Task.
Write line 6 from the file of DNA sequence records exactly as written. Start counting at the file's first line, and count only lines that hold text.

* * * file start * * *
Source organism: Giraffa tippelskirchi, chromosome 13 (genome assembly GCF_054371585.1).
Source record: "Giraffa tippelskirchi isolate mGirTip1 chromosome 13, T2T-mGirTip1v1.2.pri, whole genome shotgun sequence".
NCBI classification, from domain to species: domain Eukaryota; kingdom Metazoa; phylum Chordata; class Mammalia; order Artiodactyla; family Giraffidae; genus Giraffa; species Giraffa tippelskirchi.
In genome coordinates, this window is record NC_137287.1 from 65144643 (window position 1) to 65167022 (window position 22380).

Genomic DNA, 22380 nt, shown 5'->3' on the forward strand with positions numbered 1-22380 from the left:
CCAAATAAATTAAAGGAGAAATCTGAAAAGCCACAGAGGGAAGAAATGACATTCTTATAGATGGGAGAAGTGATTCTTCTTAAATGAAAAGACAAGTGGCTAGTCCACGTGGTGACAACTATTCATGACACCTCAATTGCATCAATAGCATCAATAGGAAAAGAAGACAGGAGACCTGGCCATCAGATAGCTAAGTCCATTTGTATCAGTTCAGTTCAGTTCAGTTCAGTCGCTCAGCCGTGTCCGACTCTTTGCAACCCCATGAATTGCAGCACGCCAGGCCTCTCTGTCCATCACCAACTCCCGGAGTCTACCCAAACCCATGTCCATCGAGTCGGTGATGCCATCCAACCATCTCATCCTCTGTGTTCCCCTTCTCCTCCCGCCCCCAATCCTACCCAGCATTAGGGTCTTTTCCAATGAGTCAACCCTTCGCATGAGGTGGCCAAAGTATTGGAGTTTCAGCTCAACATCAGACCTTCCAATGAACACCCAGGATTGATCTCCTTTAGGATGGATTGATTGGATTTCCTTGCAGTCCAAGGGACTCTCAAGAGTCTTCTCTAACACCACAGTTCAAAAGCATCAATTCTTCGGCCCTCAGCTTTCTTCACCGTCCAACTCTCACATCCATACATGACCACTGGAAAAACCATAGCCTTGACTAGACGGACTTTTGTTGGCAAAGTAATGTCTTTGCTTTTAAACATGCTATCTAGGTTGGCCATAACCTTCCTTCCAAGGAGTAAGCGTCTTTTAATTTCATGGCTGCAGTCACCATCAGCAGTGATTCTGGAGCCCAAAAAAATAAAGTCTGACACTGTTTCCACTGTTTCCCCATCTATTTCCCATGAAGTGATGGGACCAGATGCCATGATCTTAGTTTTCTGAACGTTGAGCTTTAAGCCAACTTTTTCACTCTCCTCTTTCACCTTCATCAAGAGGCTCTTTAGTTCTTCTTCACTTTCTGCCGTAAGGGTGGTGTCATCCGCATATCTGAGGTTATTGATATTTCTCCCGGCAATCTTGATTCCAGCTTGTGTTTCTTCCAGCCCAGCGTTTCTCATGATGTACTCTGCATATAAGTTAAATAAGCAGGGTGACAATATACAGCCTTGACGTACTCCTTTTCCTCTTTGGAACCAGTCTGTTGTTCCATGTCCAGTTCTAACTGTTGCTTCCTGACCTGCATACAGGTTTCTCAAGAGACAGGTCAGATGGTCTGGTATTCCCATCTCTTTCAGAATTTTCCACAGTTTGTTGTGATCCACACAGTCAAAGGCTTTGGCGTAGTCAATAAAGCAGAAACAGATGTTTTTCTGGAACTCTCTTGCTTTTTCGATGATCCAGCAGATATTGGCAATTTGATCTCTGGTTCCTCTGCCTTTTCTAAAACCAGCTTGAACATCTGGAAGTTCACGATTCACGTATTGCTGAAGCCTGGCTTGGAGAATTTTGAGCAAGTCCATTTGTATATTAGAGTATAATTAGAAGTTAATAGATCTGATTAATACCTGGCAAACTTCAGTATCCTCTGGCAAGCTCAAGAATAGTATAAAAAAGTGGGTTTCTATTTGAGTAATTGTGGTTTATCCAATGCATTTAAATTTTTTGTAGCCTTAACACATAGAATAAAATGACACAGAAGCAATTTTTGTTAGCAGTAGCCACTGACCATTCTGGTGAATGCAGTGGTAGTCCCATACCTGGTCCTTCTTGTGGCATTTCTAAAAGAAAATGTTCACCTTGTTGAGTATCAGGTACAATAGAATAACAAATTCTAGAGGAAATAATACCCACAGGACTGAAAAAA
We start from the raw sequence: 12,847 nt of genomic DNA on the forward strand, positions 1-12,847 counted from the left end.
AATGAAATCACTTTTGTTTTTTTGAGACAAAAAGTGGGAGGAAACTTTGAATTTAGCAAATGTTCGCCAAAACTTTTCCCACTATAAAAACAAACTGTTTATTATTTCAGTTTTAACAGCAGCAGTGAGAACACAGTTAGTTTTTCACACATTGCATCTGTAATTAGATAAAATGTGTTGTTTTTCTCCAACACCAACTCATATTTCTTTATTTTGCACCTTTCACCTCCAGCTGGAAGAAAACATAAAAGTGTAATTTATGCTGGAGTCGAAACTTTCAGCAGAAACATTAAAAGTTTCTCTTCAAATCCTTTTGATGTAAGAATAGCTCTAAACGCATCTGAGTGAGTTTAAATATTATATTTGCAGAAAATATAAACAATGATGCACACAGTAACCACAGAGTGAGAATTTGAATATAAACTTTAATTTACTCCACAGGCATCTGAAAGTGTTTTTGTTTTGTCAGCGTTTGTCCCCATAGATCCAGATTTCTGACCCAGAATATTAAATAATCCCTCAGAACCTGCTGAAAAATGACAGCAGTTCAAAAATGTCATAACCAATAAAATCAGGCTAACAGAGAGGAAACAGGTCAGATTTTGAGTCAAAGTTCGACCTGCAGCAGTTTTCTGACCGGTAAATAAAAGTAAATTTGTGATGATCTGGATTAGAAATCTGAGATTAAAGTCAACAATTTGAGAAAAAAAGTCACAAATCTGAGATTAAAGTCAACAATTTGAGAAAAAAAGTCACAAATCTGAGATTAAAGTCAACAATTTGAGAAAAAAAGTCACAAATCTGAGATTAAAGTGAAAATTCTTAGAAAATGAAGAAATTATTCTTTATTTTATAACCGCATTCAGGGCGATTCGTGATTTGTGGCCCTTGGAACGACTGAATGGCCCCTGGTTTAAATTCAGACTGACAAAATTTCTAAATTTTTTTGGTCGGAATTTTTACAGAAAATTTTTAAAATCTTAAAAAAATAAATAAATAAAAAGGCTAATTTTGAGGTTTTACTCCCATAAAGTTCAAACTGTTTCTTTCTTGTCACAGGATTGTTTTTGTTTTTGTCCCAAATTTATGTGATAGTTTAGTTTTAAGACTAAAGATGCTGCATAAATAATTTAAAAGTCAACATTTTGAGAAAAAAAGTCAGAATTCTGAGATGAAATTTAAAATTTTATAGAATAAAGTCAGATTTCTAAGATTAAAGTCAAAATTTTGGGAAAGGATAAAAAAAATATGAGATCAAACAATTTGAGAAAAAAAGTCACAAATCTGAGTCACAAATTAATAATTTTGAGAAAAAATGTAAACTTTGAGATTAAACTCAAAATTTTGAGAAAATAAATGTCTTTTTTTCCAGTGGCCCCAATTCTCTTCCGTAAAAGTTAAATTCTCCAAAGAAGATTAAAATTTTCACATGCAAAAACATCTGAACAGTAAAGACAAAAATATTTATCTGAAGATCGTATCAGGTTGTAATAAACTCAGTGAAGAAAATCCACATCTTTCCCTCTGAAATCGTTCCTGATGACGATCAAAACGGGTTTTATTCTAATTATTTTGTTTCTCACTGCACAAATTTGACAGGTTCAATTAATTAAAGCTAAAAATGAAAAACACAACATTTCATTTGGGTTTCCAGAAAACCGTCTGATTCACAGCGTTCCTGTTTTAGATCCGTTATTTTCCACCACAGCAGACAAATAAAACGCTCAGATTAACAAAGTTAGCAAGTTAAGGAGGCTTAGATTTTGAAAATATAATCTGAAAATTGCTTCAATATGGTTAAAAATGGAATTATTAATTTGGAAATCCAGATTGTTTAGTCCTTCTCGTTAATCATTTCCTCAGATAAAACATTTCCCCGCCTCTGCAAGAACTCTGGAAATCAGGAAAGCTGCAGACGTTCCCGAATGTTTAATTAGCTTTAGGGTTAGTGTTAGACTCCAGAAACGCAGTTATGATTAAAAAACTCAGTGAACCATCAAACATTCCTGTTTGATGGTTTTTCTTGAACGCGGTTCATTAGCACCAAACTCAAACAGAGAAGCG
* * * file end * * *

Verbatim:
CCAAATAAATTAAAGGAGAAATCTGAAAAGCCACAGAGGGAAGAAATGACATTCTTATAGATGGGAGAAGTGATTCTTCTTAAATGAAAAGACAAGTGGCTAGTCCACGTGGTGACAACTATTCATGACACCTCAATTGCATCAATAGCATCAATAGGAAAAGAAGACAGGAGACCTGGCCATCAGATAGCTAAGTCCATTTGTATCAGTTCAGTTCAGTTCAGTTCAGTCGCTCAGCCGTGTCCGACTCTTTGCAACCCCATGAATTGCAGCACGCCAGGCCTCTCTGTCCATCACCAACTCCCGGAGTCTACCCAAACCCATGTCCATCGAGTCGGTGATGCCATCCAACCATCTCATCCTCTGTGTTCCCCTTCTCCTCCCGCCCCCAATCCTACCCAGCATTAGGGTCTTTTCCAATGAGTCAACCCTTCGCATGAGGTGGCCAAAGTATTGGAGTTTCAGCTCAACATCAGACCTTCCAATGAACACCCAGGATTGATCTCCTTTAGGATGGATTGATTGGATTTCCTTGCAGTCCAAGGGACTCTCAAGAGTCTTCTCTAACACCACAGTTCAAAAGCATCAATTCTTCGGCCCTCAGCTTTCTTCACCGTCCAACTCTCACATCCATACATGACCACTGGAAAAACCATAGCCTTGACTAGACGGACTTTTGTTGGCAAAGTAATGTCTTTGCTTTTAAACATGCTATCTAGGTTGGCCATAACCTTCCTTCCAAGGAGTAAGCGTCTTTTAATTTCATGGCTGCAGTCACCATCAGCAGTGATTCTGGAGCCCAAAAAAATAAAGTCTGACACTGTTTCCACTGTTTCCCCATCTATTTCCCATGAAGTGATGGGACCAGATGCCATGATCTTAGTTTTCTGAACGTTGAGCTTTAAGCCAACTTTTTCACTCTCCTCTTTCACCTTCATCAAGAGGCTCTTTAGTTCTTCTTCACTTTCTGCCGTAAGGGTGGTGTCATCCGCATATCTGAGGTTATTGATATTTCTCCCGGCAATCTTGATTCCAGCTTGTGTTTCTTCCAGCCCAGCGTTTCTCATGATGTACTCTGCATATAAGTTAAATAAGCAGGGTGACAATATACAGCCTTGACGTACTCCTTTTCCTCTTTGGAACCAGTCTGTTGTTCCATGTCCAGTTCTAACTGTTGCTTCCTGACCTGCATACAGGTTTCTCAAGAGACAGGTCAGATGGTCTGGTATTCCCATCTCTTTCAGAATTTTCCACAGTTTGTTGTGATCCACACAGTCAAAGGCTTTGGCGTAGTCAATAAAGCAGAAACAGATGTTTTTCTGGAACTCTCTTGCTTTTTCGATGATCCAGCAGATATTGGCAATTTGATCTCTGGTTCCTCTGCCTTTTCTAAAACCAGCTTGAACATCTGGAAGTTCACGATTCACGTATTGCTGAAGCCTGGCTTGGAGAATTTTGAGCAAGTCCATTTGTATATTAGAGTATAATTAGAAGTTAATAGATCTGATTAATACCTGGCAAACTTCAGTATCCTCTGGCAAGCTCAAGAATAGTATAAAAAAGTGGGTTTCTATTTGAGTAATTGTGGTTTATCCAATGCATTTAAATTTTTTGTAGCCTTAACACATAGAATAAAATGACACAGAAGCAATTTTTGTTAGCAGTAGCCACTGACCATTCTGGTGAATGCAGTGGTAGTCCCATACCTGGTCCTTCTTGTGGCATTTCTAAAAGAAAATGTTCACCTTGTTGAGTATCAGGTACAATAGAATAACAAATTCTAGAGGAAATAATACCCACAGGACTGAAAAAA